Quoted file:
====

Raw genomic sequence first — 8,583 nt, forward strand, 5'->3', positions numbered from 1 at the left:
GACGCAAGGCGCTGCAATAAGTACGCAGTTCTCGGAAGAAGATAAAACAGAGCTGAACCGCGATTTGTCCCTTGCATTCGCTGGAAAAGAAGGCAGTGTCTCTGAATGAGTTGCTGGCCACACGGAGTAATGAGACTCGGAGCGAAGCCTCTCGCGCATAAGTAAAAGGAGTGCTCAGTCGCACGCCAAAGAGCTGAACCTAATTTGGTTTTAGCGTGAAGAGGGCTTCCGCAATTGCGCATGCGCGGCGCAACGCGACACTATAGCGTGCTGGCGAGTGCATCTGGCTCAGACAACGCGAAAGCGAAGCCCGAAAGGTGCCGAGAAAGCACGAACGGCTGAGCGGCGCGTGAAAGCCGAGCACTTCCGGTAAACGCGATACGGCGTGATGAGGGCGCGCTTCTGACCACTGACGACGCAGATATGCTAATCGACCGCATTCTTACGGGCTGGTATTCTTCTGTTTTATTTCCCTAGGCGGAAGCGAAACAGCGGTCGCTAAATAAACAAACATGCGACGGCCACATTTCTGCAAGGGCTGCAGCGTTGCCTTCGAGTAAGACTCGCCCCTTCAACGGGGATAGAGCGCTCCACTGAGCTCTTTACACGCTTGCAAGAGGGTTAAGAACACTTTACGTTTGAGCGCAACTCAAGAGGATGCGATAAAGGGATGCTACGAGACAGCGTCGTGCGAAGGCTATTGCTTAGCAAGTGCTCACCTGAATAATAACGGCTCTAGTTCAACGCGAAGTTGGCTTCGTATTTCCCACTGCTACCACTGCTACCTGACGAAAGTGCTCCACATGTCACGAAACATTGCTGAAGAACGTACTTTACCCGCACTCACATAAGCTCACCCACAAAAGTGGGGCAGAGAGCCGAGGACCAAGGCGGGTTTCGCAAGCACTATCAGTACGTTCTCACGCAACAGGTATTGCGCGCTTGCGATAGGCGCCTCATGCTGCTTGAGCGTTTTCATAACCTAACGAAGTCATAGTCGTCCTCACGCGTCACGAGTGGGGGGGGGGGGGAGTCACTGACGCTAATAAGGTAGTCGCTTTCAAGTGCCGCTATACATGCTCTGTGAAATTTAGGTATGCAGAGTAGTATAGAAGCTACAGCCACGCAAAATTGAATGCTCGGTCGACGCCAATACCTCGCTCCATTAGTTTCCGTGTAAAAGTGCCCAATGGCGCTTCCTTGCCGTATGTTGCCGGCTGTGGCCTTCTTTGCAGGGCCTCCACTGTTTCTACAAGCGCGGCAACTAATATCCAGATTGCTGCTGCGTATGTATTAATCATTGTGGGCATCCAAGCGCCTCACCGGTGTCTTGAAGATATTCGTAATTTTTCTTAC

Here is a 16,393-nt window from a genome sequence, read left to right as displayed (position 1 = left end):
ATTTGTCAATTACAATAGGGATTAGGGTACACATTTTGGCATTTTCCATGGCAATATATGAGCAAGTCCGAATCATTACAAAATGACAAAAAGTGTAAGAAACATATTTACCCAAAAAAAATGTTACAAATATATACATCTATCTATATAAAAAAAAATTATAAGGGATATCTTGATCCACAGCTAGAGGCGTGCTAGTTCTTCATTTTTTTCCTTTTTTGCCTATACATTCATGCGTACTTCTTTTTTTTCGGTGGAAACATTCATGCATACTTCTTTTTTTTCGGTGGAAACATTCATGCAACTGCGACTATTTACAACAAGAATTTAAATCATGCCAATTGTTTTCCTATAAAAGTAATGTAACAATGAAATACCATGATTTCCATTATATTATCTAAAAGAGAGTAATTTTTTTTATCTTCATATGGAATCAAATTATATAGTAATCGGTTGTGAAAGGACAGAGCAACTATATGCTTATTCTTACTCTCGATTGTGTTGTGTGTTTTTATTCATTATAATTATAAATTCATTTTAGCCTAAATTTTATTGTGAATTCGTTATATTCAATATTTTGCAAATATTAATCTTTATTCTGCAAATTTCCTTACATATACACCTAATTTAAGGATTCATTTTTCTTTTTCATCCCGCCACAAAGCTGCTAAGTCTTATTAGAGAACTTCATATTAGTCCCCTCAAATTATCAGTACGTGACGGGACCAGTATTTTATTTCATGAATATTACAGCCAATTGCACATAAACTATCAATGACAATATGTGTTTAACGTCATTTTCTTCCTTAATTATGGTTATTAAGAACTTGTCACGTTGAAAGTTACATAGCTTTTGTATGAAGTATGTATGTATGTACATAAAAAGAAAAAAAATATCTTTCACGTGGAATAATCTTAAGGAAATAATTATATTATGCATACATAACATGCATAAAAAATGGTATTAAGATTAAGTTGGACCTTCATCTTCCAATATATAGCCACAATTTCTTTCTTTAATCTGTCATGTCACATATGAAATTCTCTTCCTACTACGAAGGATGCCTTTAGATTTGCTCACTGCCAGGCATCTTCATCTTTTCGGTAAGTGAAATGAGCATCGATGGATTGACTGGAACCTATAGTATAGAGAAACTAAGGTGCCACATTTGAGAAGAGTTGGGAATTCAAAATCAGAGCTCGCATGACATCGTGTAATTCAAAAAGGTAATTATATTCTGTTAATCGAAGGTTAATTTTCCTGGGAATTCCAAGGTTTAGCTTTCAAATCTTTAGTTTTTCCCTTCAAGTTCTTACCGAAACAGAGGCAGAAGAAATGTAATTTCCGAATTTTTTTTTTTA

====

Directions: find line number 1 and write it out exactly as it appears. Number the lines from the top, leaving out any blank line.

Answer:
Raw genomic sequence first — 8,583 nt, forward strand, 5'->3', positions numbered from 1 at the left: